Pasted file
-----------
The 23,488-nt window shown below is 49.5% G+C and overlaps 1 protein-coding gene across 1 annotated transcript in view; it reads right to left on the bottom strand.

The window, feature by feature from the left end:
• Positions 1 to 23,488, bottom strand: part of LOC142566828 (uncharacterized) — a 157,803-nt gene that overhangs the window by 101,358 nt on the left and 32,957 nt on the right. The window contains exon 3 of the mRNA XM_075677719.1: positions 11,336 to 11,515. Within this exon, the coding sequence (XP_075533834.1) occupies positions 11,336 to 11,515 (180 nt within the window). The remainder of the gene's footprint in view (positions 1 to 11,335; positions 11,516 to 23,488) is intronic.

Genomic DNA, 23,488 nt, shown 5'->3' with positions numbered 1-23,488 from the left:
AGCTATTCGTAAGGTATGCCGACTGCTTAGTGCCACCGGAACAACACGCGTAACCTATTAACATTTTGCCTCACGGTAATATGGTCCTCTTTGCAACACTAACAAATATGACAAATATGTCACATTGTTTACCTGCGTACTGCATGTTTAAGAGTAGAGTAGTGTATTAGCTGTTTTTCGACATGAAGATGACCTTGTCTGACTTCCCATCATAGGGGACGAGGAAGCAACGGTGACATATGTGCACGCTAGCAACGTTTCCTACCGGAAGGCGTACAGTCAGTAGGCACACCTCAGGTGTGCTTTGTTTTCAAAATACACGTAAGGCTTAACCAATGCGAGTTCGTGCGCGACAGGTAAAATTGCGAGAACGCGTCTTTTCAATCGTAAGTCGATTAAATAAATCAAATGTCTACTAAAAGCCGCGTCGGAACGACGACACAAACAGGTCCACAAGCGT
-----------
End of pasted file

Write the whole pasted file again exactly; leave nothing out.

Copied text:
The 23,488-nt window shown below is 49.5% G+C and overlaps 1 protein-coding gene across 1 annotated transcript in view; it reads right to left on the bottom strand.

The window, feature by feature from the left end:
• Positions 1 to 23,488, bottom strand: part of LOC142566828 (uncharacterized) — a 157,803-nt gene that overhangs the window by 101,358 nt on the left and 32,957 nt on the right. The window contains exon 3 of the mRNA XM_075677719.1: positions 11,336 to 11,515. Within this exon, the coding sequence (XP_075533834.1) occupies positions 11,336 to 11,515 (180 nt within the window). The remainder of the gene's footprint in view (positions 1 to 11,335; positions 11,516 to 23,488) is intronic.

Genomic DNA, 23,488 nt, shown 5'->3' with positions numbered 1-23,488 from the left:
AGCTATTCGTAAGGTATGCCGACTGCTTAGTGCCACCGGAACAACACGCGTAACCTATTAACATTTTGCCTCACGGTAATATGGTCCTCTTTGCAACACTAACAAATATGACAAATATGTCACATTGTTTACCTGCGTACTGCATGTTTAAGAGTAGAGTAGTGTATTAGCTGTTTTTCGACATGAAGATGACCTTGTCTGACTTCCCATCATAGGGGACGAGGAAGCAACGGTGACATATGTGCACGCTAGCAACGTTTCCTACCGGAAGGCGTACAGTCAGTAGGCACACCTCAGGTGTGCTTTGTTTTCAAAATACACGTAAGGCTTAACCAATGCGAGTTCGTGCGCGACAGGTAAAATTGCGAGAACGCGTCTTTTCAATCGTAAGTCGATTAAATAAATCAAATGTCTACTAAAAGCCGCGTCGGAACGACGACACAAACAGGTCCACAAGCGT